Isha Nawhei

A Children’s Greeting Song

  • Isha nawhei sandaren
  • Moru osh sovan
  • Keln vadish va horvoren
  • Ko moru Kusan

Isha Nawhei is a teaching song from the southern desert of Erde, stressing the importance of showing hospitality to strangers.

Isha is a single abstract concept encompassing gods, spirits, and ancestors.  Nawhei is another abstract meaning a meeting of souls.  Isha nawhei is used as both a greeting and a farewell and means, roughly, “The gods see/meet each other through our eyes/meeting.”

Sandaren is a way of saying “stranger” but it means both “kinsman I have not yet met,” and “person I don’t know who might be related.”  It says a lot about the world view of the people who originally wrote the song.

Moru means journey, travels, and wandering.  The exact meaning is usually made clear in context, and in this song it means all forms of moving from point A to point B.  It’s also used to denote life transitions, such as puberty, marriage, childbirth, and death.

Osh simply means good.  It’s often used as a positive qualifier. Sovan means to follow, or to accompany.  So the line Moru osh sovan means, “I hope good things have followed/accompanied you on your journey.”

Keln vadish are the house spirits, the little deities, and the ancestors who watch over the home.  Va means to extend, offer, or give.  It also means welcome in the sense that your presence is enjoyable.  Horvoren is another abstract, all-encompassing concept.  It means the hospitality of the home, as well as the idea that you are a part of the family.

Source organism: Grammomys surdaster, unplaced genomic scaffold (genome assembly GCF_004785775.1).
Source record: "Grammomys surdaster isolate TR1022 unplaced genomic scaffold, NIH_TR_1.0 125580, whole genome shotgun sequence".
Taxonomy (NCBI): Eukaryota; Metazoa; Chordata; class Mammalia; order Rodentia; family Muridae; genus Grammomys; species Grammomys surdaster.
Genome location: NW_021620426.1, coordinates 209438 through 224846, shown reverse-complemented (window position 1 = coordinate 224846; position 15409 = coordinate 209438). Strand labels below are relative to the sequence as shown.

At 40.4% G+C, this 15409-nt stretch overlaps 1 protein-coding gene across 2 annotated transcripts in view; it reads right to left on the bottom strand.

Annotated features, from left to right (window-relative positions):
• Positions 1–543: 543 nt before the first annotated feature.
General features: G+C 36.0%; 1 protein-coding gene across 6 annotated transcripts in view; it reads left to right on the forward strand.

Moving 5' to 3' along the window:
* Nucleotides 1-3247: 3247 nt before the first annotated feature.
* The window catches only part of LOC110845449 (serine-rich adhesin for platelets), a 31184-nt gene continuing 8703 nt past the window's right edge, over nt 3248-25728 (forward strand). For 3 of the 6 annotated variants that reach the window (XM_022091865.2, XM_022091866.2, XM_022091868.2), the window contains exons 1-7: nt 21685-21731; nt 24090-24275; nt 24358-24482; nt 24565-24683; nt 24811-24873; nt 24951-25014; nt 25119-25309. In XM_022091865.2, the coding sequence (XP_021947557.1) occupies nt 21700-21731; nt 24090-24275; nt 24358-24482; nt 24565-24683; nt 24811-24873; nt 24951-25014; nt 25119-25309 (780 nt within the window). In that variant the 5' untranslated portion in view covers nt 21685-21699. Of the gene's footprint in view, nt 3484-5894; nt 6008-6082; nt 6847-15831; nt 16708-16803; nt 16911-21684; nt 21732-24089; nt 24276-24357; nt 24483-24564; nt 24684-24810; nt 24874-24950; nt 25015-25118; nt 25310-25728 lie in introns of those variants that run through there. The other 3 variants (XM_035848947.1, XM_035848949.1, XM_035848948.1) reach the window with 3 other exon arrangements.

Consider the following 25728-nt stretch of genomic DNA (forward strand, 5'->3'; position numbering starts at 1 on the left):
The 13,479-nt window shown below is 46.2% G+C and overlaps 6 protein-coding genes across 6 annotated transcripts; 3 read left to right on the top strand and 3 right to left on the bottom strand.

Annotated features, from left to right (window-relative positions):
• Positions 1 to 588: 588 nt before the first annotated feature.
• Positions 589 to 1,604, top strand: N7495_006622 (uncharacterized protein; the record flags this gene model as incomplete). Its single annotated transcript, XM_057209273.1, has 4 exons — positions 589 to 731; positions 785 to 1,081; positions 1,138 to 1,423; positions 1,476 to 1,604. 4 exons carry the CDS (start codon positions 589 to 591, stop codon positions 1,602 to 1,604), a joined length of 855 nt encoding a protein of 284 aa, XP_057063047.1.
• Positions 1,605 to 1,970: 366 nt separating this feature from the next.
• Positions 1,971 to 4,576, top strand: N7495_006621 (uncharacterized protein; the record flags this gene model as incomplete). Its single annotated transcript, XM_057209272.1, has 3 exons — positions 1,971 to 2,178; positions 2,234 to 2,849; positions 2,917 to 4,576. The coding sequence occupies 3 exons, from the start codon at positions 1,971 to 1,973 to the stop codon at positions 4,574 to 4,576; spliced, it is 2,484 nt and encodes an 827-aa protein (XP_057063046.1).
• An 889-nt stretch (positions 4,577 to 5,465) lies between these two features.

So the phrase Keln vadish va horvoren means, loosely, the gods/spirits/ancestors of our home welcome you as one of the family.

Ko means transition.  In this instance it means until.  Kusan means fate, destiny, or a similar calling.  It’s used to denote inevitability.  Ko moru Kusan means, “Until your journey calls you onward.”  Less formally it means, “Until you have to go/leave.”

In its simplest form, the song means:

  • Hello/welcome, Stranger-Kinsman
  • I hope you’ve had a good journey.
  • You’re welcome in my home as if it’s your own,
  • Until it’s time for you to go.

A note on pronunciation:  ‘i’ is pronounced as a long ‘e’, as in ‘tree’; ‘a’ is short, as in ‘water’; ‘e’ is also short, pronounced somewhere between the ‘e’ in ‘met’ and the ‘a’ in ‘mate’ (use either, just be consistent); ‘o’ is long, as in ‘open’; and ‘u’ is pronounced like the double ‘o’ in ‘cool’.

On a typical Western (Terran) scale, the notes are:




Creative Commons License This work by Jean Headley is licensed under a Creative Commons Attribution-NonCommercial-NoDerivatives 4.0 International License.

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